Connecticut’s new law against texting while driving — and some other points.

Today the New Haven Register reported that Connecticut is getting tougher on texting while driving and points to a new law which took effect on Oct. 1.

Connecticut has band handheld cellphone (and other electronic device) usage by motor vehicle operators since 2006. Conn. Gen. Stat. Sec. 14-296aa provides in relevant part:

Except as otherwise provided in this subsection and subsections (c) and (d) of this section, no person shall operate a motor vehicle upon a highway, as defined in section 14-1, while using a hand-held mobile telephone to engage in a call or while using a mobile electronic device while such vehicle is in motion. An operator of a motor vehicle who types, sends or reads a text message with a hand-held mobile telephone or mobile electronic device while such vehicle is in motion shall be in violation of this section.

What the new law, Public Act 13-271, enacted this spring, does is allow the Department of Motor Vehicles to assess points on the licenses of drivers who violate 14-296aa. One point to be precise.

While most people are aware of the existence of drivers license points, likely through references in pop culture or from police officers after they are handed tickets, few know how the process actually works. As I have discussed a few times, most notably in the posts regarding drinking and driving, DMV is an administrative agency that can take administrative actions separate from the legal system in response to convictions for crimes or infractions. Authorized by legislation, DMV has developed regulations to assess points for various offenses, ranging from a minimum of one point (speeding, failure to drive right) to five points (negligent homicide with a motor vehicle). DUI carries a three-point assessment.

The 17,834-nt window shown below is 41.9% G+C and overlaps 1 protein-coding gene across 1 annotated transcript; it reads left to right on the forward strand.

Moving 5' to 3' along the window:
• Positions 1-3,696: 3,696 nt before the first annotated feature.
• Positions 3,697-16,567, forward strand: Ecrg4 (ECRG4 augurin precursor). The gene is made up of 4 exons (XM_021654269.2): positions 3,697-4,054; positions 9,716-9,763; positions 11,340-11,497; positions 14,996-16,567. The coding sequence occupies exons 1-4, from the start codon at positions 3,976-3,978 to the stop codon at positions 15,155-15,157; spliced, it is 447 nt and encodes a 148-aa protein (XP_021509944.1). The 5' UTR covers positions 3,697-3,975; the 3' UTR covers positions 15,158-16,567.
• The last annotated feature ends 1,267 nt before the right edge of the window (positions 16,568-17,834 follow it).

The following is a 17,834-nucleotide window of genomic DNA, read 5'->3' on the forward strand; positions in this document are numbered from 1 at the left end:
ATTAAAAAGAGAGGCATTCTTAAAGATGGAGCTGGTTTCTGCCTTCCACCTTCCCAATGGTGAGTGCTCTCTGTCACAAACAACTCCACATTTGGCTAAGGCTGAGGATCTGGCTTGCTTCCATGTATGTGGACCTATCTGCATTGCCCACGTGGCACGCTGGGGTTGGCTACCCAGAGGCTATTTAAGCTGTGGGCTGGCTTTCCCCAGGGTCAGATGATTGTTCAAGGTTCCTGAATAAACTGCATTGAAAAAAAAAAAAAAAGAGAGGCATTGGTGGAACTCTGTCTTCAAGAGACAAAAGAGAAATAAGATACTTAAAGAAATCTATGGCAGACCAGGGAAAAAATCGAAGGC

Points for an offense remain on a driver’s record for 24 months. If at any time the driver accumulates six points, DMV sends him or her a letter warning that once the point total tops ten, the license will be suspended for 30 days. For any subsequent suspension, it will remain in effect until the point total falls below 10. Like DUI per se suspensions, there is a hearing process.

What’s the other collateral consequence that isn’t in the statute? Insurance. Insurance companies check drivers’ records when they apply for new policies and may also periodically pull records. Records with points and evaluations. At least that’s the idea behind the new law: people will be scared of insurance premium increases…because apparently they’re not scared of accidents. It might work. 


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